1. Let me start by saying that a sermon is not the same with bible study. You don’t simply preach only the results of your study of the passage. Your study should serve as the foundation of the sermon, of course, but your sermon should be much more than that. How you deliver your sermon is as important as (if not more than) what you will be delivering. It is tiring to listen to a flatly delivered sermon, without hills or valleys and void of climaxes. Not that the quality of a sermon should hinge on your rhetoric skills, but that a sermon is more about a proclamation rather than reading news.
2. Anyway, the passage is Gen 24, about Abraham looking for a wife for Isaac. The immediate context is Gen 23, the death of Sarah. So, I wonder whether Rebekah is simply a replacement for Sara. Isaac just lost his mom and Abraham now must find someone who can fill this huge loss. It is similar to what Peter Leithart commented on the final chapter of the Song of Songs: “Freud, stand aside; Solomon already knew that every love is a memory of Moma.” Well, stand aside Solomon. Isaac might have the Oedipus complex as well.
3. Martin has pointed out rightly that Isaac was married when he was 40 years old, which is a symbolic threshold for one generation. So, the story might simply mean the coming of age for Isaac and it’s about time for his father to find a wife for him. Not to mention that there was a four year gap between Sarah’s death and Isaac’s marriage, such that the arranged marriage is not immediately after Sarah’s death in time but only in the narrative.
(For example: Israel wandered around the desert for 40 years as a symbol that the first generation, who was disobedient, would not enter Canaan. Moses’ life was divided into 3 parts, 40 years each. Saul, David, and Solomon ruled Israel for 40 years each.)
4. Nevertheless, it is still intriguing to see how this juxtaposition of Isaac’s arranged marriage and Sara’s death works out. First, it has been noted that Isaac is not a dominant man/alpha male. If anything Isaac might as well be a beta male or a gamma male. He was born when Abraham and Sarah were already well into their golden age after so many years of waiting (a miracle, really), so (without psychoanalyzing too much into it) there is a possibility that they overprotected Isaac. For example, when Ishmael mocked Isaac, Sara immediately told Abraham to banish Ishmael and Hagar from their sight. Another case in point of course is when Rebekah wanted Jacob to be blessed and not Esau and somehow managed to trick Isaac into her plan.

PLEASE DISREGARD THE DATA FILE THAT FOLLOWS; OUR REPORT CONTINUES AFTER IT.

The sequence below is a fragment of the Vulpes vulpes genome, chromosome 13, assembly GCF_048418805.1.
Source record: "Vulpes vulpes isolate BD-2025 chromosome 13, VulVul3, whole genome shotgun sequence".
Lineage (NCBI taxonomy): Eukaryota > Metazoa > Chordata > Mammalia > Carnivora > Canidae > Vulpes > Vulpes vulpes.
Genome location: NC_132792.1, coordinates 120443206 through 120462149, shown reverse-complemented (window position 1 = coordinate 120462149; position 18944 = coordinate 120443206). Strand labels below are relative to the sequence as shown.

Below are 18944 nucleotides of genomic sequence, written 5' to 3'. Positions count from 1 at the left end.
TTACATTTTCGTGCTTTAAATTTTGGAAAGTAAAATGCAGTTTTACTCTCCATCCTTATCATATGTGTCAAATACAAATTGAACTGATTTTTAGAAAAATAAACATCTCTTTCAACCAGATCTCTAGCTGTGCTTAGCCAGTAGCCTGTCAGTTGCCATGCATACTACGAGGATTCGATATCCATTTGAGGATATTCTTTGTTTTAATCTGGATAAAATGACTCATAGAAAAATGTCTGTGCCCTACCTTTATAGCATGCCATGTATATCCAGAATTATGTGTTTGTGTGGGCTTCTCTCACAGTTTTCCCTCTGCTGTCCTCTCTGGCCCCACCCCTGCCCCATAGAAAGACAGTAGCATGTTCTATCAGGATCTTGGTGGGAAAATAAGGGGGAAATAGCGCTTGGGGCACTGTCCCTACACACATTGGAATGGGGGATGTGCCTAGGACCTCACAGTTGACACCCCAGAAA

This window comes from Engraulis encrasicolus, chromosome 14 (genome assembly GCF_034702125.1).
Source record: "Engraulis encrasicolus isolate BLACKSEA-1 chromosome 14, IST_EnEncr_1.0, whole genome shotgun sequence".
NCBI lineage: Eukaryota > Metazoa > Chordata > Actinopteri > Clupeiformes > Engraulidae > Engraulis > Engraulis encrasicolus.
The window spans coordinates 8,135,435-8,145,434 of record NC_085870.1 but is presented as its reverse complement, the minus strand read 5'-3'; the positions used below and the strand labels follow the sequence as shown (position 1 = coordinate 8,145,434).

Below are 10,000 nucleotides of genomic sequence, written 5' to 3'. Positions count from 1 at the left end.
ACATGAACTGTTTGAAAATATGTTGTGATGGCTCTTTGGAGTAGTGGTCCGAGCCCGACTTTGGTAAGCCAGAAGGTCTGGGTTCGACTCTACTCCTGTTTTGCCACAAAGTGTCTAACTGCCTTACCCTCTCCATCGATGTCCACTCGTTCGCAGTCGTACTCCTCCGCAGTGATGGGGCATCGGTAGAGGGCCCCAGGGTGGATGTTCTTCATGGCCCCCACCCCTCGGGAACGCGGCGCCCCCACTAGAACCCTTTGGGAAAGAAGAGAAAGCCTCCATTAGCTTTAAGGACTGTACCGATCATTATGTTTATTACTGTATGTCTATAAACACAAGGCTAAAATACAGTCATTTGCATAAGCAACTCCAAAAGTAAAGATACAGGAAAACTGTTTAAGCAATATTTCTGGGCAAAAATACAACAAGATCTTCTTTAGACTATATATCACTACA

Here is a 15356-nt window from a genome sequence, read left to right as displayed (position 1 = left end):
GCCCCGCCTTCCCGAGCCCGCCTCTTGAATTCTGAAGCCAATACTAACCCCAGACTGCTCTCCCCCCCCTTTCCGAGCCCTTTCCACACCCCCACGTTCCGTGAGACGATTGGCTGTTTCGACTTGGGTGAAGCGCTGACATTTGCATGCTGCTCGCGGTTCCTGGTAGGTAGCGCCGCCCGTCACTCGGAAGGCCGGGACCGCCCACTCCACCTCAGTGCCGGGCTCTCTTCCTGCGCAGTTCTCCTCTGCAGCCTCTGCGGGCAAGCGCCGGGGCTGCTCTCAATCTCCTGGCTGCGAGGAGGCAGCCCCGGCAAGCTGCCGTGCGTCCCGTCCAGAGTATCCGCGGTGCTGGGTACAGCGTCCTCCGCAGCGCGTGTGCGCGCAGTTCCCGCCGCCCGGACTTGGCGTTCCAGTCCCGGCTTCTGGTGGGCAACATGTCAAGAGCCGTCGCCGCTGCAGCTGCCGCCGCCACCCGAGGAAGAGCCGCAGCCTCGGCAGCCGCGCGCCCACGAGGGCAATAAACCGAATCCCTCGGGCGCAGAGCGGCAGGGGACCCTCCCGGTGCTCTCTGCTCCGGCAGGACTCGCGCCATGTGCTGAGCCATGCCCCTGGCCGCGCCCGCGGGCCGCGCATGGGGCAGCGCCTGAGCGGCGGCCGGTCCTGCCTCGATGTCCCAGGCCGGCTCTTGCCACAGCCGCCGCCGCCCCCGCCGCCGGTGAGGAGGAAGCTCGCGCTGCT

5. Moreover, in the passage itself, immediately after Isaac saw Rebekah coming, he “brought her into the tent of his mother Sarah, and he married Rebekah. So she became his wife, and he loved her; and Isaac was comforted after his mother’s death.” (Gen 24.67) I still don’t know what exactly bringing her into the tent of Sarah means, but the fact that he did this is fascinating in itself.
6. Finally, if this interpretation holds true, it could shine a light as well on what it means when it is said, “He went out to the field one evening to meditate, and as he looked up, he saw camels approaching.” (Gen 24.63) BK pointed out the difference between the English translation (“Isaac went out to meditate”) and Indonesian translation (“Isaac sedang keluar untuk berjalan-jalan”/Isaac went out to take a walk) and preferred the English translation as it showed how, despite his weaknesses, actually Isaac still has the leadership required of men by meditating in the field (by assuming it showed his priestly quality, and that the husband should become the priest in the family). Well, when I checked my Bible, there is a footnote saying that the meaning of the word is uncertain. So, the Indonesians decided to translate it as “berjalan-jalan”/taking a walk while most English translations as “meditating”. Given the motif of Sara/Rebekah that I wanted to champion, one could imagine how Isaac, deep in his mourning for his mom’s death, went out to wait for his servant to come back with his future wife, whom he hoped would be able to soothe him and comfort him. And he was comforted indeed when Rebekah came and became his wife (Gen 24.67).